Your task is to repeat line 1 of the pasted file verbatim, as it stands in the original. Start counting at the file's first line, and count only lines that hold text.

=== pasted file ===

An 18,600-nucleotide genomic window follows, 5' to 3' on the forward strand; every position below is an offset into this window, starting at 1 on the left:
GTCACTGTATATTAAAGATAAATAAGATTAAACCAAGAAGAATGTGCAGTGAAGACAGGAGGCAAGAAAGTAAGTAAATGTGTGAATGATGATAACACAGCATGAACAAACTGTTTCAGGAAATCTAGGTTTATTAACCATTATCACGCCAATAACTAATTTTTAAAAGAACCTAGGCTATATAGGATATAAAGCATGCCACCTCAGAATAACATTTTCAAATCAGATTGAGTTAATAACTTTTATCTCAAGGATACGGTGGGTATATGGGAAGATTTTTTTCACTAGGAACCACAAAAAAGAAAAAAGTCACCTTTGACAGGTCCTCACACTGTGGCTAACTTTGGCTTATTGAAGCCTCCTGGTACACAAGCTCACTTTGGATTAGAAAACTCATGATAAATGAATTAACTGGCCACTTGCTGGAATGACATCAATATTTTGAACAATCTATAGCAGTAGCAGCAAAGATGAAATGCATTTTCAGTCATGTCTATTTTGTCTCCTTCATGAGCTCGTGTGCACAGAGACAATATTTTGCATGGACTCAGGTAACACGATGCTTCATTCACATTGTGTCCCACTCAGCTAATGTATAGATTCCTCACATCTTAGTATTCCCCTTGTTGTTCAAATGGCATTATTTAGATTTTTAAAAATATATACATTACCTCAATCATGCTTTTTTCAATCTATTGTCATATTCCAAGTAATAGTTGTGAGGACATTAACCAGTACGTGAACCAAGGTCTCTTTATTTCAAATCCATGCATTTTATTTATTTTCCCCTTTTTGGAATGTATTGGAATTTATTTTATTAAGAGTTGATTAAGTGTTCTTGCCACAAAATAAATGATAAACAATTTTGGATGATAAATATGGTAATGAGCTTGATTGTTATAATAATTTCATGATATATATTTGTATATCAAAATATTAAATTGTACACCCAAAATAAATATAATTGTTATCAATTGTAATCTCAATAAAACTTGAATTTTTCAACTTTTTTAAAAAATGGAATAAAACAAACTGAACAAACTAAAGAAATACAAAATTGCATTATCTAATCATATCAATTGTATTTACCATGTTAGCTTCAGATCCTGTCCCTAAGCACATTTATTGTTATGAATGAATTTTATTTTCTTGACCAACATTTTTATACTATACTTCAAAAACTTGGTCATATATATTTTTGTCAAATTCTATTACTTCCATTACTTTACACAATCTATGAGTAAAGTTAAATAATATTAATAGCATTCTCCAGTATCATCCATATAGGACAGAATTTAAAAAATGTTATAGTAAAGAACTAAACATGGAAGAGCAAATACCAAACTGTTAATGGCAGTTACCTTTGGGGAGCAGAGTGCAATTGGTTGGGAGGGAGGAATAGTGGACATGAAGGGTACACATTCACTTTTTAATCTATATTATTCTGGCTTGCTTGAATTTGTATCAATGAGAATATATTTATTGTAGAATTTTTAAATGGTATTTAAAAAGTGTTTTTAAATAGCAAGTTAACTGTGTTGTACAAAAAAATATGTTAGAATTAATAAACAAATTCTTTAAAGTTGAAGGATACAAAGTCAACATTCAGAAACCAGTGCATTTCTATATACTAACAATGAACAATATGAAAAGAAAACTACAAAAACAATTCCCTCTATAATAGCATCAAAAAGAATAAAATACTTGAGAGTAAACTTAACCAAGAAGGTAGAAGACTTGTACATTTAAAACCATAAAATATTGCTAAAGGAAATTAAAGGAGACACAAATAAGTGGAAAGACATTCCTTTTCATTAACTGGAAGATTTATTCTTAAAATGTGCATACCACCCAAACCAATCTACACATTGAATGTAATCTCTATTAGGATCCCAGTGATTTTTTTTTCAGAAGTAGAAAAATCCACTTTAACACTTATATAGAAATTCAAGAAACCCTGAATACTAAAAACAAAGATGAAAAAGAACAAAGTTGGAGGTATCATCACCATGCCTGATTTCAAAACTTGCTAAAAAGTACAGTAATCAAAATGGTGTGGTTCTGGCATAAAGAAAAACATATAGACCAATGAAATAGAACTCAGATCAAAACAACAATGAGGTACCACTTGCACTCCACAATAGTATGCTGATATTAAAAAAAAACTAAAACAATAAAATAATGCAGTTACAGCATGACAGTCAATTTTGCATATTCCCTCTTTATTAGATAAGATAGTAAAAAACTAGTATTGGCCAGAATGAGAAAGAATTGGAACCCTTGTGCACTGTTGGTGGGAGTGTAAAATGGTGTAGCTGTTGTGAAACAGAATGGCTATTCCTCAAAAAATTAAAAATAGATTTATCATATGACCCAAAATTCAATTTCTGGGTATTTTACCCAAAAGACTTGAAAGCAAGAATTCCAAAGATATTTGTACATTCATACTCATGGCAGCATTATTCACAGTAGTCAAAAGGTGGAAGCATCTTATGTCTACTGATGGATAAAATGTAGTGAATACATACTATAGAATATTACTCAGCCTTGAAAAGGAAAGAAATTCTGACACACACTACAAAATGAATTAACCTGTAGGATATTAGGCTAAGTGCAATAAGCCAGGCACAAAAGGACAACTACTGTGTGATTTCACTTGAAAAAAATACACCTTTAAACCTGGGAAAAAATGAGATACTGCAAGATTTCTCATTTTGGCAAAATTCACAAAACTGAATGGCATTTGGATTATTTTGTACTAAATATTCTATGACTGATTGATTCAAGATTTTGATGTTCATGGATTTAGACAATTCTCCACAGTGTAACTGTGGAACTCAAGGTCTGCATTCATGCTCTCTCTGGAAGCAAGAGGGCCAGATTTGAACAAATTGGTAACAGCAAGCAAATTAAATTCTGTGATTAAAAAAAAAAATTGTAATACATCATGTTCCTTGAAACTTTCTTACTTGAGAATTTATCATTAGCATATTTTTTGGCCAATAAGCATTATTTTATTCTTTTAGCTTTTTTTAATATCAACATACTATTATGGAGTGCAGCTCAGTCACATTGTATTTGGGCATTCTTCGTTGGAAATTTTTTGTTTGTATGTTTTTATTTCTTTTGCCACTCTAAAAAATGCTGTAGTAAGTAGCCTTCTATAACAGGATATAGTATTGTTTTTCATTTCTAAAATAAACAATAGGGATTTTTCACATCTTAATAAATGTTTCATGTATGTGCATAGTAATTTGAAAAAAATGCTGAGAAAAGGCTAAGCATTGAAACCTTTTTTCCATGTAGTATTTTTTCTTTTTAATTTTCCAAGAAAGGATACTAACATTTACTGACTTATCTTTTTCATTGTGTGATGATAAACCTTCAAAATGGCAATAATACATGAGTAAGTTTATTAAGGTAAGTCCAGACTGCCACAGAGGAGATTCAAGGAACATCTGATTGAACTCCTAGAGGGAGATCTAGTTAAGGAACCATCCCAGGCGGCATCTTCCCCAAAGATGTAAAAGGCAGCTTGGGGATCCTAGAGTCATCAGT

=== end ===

An 18,600-nucleotide genomic window follows, 5' to 3' on the forward strand; every position below is an offset into this window, starting at 1 on the left: